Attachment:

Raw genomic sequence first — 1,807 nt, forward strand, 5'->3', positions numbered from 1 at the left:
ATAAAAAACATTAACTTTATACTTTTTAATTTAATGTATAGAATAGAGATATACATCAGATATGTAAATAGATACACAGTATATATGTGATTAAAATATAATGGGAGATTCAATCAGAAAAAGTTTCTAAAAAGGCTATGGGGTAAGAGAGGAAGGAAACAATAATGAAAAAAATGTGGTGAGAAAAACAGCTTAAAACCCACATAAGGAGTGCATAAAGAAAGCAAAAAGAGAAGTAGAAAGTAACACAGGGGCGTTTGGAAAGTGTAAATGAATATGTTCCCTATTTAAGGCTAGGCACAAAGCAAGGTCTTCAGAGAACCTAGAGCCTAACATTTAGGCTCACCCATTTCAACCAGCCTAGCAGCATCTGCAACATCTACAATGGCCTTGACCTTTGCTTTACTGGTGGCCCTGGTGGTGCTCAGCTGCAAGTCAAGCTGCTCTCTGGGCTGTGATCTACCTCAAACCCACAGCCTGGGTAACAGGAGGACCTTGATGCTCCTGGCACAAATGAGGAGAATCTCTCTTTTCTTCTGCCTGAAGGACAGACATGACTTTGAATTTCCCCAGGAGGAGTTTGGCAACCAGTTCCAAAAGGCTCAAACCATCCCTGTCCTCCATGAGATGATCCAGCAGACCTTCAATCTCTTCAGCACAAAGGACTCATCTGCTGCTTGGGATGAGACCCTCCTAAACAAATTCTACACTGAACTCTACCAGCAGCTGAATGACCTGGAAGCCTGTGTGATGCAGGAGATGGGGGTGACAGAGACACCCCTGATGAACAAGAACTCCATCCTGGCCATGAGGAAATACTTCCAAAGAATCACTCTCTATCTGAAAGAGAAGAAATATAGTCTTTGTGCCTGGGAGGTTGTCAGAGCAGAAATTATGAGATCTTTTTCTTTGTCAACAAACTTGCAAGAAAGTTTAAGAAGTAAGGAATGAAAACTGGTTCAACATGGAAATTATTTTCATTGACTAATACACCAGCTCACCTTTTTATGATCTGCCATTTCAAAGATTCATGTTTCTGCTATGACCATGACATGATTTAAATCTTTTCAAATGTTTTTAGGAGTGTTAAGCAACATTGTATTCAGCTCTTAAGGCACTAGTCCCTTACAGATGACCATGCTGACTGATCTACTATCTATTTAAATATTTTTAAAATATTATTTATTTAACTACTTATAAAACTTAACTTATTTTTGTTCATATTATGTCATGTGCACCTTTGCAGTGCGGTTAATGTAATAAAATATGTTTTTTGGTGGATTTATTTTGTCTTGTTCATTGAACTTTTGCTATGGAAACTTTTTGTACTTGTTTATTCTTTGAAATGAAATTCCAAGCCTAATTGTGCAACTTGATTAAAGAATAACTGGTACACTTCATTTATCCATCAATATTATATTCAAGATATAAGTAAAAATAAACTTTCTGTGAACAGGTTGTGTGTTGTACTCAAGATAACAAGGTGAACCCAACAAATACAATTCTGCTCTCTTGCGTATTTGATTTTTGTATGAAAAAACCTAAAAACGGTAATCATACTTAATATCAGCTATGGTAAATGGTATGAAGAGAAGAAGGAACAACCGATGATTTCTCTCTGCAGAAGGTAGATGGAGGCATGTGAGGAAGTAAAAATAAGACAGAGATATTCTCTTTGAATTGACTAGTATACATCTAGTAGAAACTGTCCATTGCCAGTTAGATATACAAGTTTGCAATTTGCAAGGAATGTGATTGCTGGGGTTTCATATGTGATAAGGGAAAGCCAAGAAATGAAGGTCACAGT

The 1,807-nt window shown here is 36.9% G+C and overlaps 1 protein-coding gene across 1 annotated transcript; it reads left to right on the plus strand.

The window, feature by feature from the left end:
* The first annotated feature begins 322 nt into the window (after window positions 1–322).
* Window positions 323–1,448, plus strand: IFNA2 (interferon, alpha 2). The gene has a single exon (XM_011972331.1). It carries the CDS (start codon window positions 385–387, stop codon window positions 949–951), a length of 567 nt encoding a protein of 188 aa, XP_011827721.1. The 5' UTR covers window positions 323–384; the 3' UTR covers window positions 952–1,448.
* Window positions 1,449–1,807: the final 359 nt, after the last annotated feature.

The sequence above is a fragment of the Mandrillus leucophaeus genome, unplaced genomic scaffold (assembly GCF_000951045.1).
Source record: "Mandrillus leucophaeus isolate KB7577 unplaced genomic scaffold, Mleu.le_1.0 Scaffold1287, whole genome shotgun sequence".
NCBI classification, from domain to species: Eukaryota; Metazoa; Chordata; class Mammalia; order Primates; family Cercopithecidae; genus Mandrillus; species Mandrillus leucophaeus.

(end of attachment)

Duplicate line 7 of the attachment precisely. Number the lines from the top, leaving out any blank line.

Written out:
* Window positions 1,449–1,807: the final 359 nt, after the last annotated feature.